Around 1300 shortwave listeners from around the globe took part in the NASB
shortwave listener survey between May of 2010 and May of 2011, and the
results of the survey were announced at the 2011 NASB annual meeting on May
14th. In the conference center of Royal Caribbean's Majesty of the Seas,
anchored off the coast of CocoCay in the Bahamas, Dr. Jerry Plummer of WWCR
announced the results for the first time. Jerry is the administrator of the
survey, which was posted online at the NASB website,
http://www.shortwave.org, with links on other shortwave and DX websites.
Most of the respondents were located in North America and Europe, with
significant numbers from Asia and Oceania as well. Nearly half of those who
responded were also amateur radio operators. Around 97 percent were male.
Not surprisingly, most listeners who took the survey listen to shortwave
stations for news and commentary, and many listen for cultural programs as
well. Around 7 percent listen for religious programming of a variety of
faiths. The number one shortwave station in the poll was the BBC. Full
results of the survey will be published in the next NASB Newsletter, which
will also be on the NASB website http://www.shortwave.org/.
The NASB meeting took place on the Majesty of the Seas May 13 to 16, sailing
from Miami to CocoCay and Nassau in the Bahamas, then returning to Miami.
Twenty-one persons from the United States, France, England and Finland
participated, including representatives of NASB member stations, associate
member organizations and DX clubs. It was the first time the NASB has ever
held its annual meeting on a cruise ship. In addition to the meetings,
delegates were able to enjoy a variety of entertainment onboard the ship, a
private beach resort in the Bahamas, and a sightseeing tour of Nassau,
capital of the Bahamas.
The meeting began May 13th with a presentation sent especially for the
meeting by Chinese shortwave listener and language teacher Cui Litang, who
explained about Chinese jamming of shortwave signals and Internet sites, as
well as about his use of shortwave station language programs for teaching
English in China. John Wineman of HCJB's Global Technology Center in
Indiana showed the new Pappradio DRM receiver housed in a small external
hard drive box.
On May 14th, Risto Vahakainu of the Finnish DX Association told particpants
about his country in northern Europe and the special challenges and
opportunities of doing shortwave and mediumwave DXing there. He presented a
video produced by his club about DXing in the Arctic at the very
northernmost part of Finland, where mediumwave stations from North America
can often be heard using so-called beverage antennas stretching up to one
kilometer through the forests of northern Finland. For a totally different
venue, Jerome Hirigoyen of TDF -- Telediffusion de France -- told about his
company's shortwave sites and other installations, including the large relay
station in exotic Montsinery, French Guiana, where a number of 500-kilowatt
transmitters are located, reaching nearly all of the Americas and West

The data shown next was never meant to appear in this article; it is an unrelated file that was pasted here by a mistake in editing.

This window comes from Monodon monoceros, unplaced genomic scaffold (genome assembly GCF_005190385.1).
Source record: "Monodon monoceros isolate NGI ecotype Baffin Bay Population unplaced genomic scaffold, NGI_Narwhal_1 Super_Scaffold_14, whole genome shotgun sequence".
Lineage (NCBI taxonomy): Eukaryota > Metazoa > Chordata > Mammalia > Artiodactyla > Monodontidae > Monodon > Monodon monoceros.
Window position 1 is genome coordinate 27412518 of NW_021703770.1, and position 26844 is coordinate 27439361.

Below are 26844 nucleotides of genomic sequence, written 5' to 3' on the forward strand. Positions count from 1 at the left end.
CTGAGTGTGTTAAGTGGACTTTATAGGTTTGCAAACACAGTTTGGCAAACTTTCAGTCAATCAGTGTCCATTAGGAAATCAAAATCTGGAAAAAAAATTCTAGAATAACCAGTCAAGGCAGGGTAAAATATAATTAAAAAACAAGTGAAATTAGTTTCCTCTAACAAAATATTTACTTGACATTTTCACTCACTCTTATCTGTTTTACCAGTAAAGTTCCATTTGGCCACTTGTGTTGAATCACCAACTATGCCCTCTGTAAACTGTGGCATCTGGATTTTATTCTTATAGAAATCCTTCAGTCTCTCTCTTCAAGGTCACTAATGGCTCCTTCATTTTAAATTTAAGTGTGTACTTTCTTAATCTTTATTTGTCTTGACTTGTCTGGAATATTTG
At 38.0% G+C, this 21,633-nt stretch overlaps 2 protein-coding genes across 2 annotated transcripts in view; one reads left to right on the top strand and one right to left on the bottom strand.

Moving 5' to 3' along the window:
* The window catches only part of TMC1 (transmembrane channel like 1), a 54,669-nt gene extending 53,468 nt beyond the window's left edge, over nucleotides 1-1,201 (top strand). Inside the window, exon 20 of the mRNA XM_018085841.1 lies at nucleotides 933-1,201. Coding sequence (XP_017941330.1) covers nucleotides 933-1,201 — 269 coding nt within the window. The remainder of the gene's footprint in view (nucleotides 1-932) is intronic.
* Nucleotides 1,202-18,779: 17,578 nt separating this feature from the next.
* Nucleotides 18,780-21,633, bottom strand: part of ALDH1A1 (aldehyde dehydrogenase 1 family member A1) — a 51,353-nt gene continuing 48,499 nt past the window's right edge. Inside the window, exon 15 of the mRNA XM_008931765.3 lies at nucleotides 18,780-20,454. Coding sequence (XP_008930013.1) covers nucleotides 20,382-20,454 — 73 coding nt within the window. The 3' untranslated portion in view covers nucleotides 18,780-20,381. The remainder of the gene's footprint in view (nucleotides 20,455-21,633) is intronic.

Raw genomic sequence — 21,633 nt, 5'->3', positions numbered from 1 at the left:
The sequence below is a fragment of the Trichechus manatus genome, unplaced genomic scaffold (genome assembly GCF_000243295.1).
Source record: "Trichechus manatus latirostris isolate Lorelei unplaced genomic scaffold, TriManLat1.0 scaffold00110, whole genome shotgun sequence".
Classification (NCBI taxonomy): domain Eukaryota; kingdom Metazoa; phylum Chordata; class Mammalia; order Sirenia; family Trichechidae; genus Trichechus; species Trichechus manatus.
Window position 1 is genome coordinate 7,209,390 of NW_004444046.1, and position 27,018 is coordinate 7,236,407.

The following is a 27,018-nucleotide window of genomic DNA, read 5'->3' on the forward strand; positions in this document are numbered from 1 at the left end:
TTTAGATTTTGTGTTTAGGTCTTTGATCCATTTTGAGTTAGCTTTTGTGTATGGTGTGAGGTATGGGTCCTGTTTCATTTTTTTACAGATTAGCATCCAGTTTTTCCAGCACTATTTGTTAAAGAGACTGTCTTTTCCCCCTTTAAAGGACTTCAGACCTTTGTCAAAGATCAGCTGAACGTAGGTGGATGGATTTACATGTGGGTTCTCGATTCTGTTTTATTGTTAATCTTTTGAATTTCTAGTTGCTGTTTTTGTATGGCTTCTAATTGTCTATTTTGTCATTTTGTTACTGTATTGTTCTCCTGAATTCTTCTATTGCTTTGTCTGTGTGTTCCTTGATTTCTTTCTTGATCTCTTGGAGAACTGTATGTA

Africa as well.
On May 15th, there was a slide presentation about the NASB's two member
stations in Florida -- veteran broadcaster WYFR in Okeechobee and relative
newcomer WRMI, Radio Miami International, in Miami. Michel Penneroux,
chairman of the DRM Consortium's Commercial Committee, explained the
difficulties and delays involved with the mass production of low-cost DRM
digital shortwave receivers, and he presented an investment plan for
producing a large number of such receivers within a 12- to 18-month period.
Rex Morgan, senior producer for Latin America for World Christian
Broadcasting, talked about his efforts to reach Latin American listeners
from Miami via shortwave and other media, and Kok Hai Tan from the same
organization presented a timely video about the progress of World Christian
Broadcasting's new shortwave station being built in Madagascar and where it
will reach with programs in Arabic, Spanish, Portuguese and other languages,
including transmissions to India.
Finally, at the NASB business meeting, two new members were elected to the
board of directors. George Ross, frequency manager of KTWR in Guam, was
elected to replace Bill Damick, also of Trans World Radio, whose term was
ending. And Charles Caudill, President of World Christian Broadcasting, was
elected to replace David Creel of Far East Broadcasting Company, whose term
also ended this year.
Others attending the NASB meeting included Arto Mujunen, a Finnish DXer who
works at the U.S. International Broadcasting Bureau monitoring office in
Helsinki; Michael Murray, a British DXer who is a former secretary general
of the European DX Council; Dino Bloise of Miami, who produces a syndicated
Spanish-language DX program called "Frecuencia al Dia;" Brady Murray,
operations manager of WWCR in Nashville; and Terry Borders and Ed Mathis of
the Catholic shortwave station WEWN in Birmingham, Alabama. A number of
spouses also took part in the cruise. The meeting was organized by Jeff and
Thais White of WRMI in Miami.
Next year's NASB annual meeting will take place at the headquarters of Radio
Free Asia in Washington, DC on May 10th and 11th, 2012. And just before
concluding this year's meeting, the NASB board accepted an invitation by
WEWN in Birmingham to host the 2013 NASB annual meeting.
Regards from Melbourne!